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Area arts organizations confront racism

By Wendy Weitzel

Members of the local arts community met virtually on Oct. 7 to support each other and share how they are reimagining their work in the time of COVID-19.

Arts Alliance Davis was formed a few years ago as a grassroots effort to give artists and their supporters the opportunity to gather, collaborate and create meaningful impact. Meetings, typically every other month, are open to anyone. The October meeting, via videoconference, included 17 artists or representatives or arts organizations.

Much of the discussion focused on anti-racism. Davis resident NJ Mvondo, a self-described Black artist and community organizer, recently launched the interactive Healing Art Project to provide a positive platform for dialogue about systemic racism. Mvondo runs Multiculturalism Rocks!, an organization celebrating cultural diversity in the arts. The Healing Art Project is a treasure hunt for two-dimensional art – displayed in merchant windows in downtown Davis and beyond – encouraging patronage to local businesses.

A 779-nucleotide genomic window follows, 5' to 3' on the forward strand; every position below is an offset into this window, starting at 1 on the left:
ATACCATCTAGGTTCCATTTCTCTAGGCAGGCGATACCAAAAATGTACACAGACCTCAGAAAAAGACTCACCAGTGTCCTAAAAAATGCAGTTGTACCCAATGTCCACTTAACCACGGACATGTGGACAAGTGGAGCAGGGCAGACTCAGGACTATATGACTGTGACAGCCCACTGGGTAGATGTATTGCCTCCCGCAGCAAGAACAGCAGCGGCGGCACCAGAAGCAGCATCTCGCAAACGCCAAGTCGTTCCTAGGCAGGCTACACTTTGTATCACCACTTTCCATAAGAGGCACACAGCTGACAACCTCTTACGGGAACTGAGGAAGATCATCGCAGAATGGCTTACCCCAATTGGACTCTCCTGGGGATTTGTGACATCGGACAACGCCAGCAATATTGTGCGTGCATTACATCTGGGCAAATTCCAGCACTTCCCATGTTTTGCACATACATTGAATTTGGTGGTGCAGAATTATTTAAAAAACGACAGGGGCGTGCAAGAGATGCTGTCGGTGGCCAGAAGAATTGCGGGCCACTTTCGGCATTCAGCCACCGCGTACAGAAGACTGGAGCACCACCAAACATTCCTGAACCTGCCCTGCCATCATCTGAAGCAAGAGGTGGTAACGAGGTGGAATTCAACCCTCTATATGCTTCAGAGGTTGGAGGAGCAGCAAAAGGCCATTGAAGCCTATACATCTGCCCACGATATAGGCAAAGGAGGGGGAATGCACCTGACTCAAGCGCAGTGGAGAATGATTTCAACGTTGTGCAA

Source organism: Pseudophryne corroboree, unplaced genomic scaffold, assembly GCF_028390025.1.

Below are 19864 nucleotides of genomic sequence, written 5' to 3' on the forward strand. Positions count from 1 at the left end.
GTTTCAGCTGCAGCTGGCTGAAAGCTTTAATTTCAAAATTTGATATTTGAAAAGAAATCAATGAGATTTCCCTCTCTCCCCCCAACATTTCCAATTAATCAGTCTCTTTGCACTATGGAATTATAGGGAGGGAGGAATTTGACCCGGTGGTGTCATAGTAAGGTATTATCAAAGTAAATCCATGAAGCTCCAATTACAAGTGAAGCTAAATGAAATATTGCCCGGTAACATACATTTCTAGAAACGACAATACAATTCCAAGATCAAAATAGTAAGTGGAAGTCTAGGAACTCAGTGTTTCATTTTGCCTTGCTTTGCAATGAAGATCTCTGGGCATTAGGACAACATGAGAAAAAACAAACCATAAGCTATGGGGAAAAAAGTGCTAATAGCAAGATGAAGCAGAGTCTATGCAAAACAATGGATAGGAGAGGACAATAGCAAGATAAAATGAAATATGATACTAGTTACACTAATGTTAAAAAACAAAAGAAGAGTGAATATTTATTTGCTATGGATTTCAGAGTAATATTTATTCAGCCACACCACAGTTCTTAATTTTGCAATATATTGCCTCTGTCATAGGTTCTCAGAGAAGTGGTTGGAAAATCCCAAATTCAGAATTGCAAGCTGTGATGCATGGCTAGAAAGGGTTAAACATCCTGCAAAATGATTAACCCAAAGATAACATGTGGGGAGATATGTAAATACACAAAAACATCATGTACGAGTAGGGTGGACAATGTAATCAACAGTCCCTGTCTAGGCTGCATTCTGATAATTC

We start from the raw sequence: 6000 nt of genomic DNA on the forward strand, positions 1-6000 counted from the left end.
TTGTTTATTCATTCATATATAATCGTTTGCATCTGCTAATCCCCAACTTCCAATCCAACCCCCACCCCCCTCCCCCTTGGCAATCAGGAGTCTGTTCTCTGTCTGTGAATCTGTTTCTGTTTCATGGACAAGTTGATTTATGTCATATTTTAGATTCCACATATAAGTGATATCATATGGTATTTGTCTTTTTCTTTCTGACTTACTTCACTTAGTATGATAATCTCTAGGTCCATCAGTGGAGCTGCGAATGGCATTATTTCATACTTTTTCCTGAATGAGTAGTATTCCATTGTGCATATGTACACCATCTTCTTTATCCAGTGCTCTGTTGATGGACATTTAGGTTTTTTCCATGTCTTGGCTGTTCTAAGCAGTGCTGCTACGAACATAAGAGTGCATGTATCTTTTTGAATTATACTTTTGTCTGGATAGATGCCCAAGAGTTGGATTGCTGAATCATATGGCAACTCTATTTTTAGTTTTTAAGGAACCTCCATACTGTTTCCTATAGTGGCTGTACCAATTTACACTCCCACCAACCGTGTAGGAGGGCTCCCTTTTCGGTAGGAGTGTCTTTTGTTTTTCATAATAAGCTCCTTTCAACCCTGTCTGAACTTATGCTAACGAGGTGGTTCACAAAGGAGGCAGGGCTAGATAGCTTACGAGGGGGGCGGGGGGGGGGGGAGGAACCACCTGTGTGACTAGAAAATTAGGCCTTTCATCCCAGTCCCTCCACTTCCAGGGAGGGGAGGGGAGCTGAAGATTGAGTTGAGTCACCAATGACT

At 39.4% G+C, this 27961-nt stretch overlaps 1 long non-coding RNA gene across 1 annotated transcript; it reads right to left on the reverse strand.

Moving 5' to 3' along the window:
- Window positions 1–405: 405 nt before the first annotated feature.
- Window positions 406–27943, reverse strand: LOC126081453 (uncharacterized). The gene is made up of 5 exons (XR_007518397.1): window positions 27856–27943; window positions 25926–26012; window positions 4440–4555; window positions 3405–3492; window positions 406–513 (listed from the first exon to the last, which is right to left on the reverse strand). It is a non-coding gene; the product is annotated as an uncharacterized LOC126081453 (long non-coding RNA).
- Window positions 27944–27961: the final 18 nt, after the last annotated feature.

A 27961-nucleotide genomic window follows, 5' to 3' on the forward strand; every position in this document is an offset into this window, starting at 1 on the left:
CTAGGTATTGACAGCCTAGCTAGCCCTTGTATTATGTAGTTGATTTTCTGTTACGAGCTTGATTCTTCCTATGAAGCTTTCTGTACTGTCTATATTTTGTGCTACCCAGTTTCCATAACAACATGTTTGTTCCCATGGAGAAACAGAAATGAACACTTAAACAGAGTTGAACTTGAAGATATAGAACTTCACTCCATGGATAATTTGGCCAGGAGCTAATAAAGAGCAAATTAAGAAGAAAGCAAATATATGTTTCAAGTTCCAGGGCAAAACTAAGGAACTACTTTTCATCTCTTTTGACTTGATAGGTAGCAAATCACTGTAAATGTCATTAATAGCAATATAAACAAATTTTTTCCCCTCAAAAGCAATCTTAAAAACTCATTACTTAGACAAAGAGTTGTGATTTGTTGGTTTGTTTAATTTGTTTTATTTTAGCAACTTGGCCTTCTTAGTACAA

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Honu and Moa: Hawaiian Storytime in the Park with Edna Cabcabin Moran

An invitation from Multiculturalism Rocks! and Sol Summer Camp Davis

Image0(From press release)

Date: Friday, July 31, 2020
Time: from 10 am - 1 pm
Location: Central Park, Davis, CA (We will be at the carousel and picnic tables).
Please wear a mask, bring a hand sanitizer (extra will be provided). The 6-feet rule will be enforced.

Be treated this Friday to a Hawaiian Storytelling & Hula Dancing Lesson by author/educator Edna Cabcabin Moran! Edna (https://kidlitedna.com/) is an author, illustrator, educator and climate change activist based in the Bay Area. This Friday she will: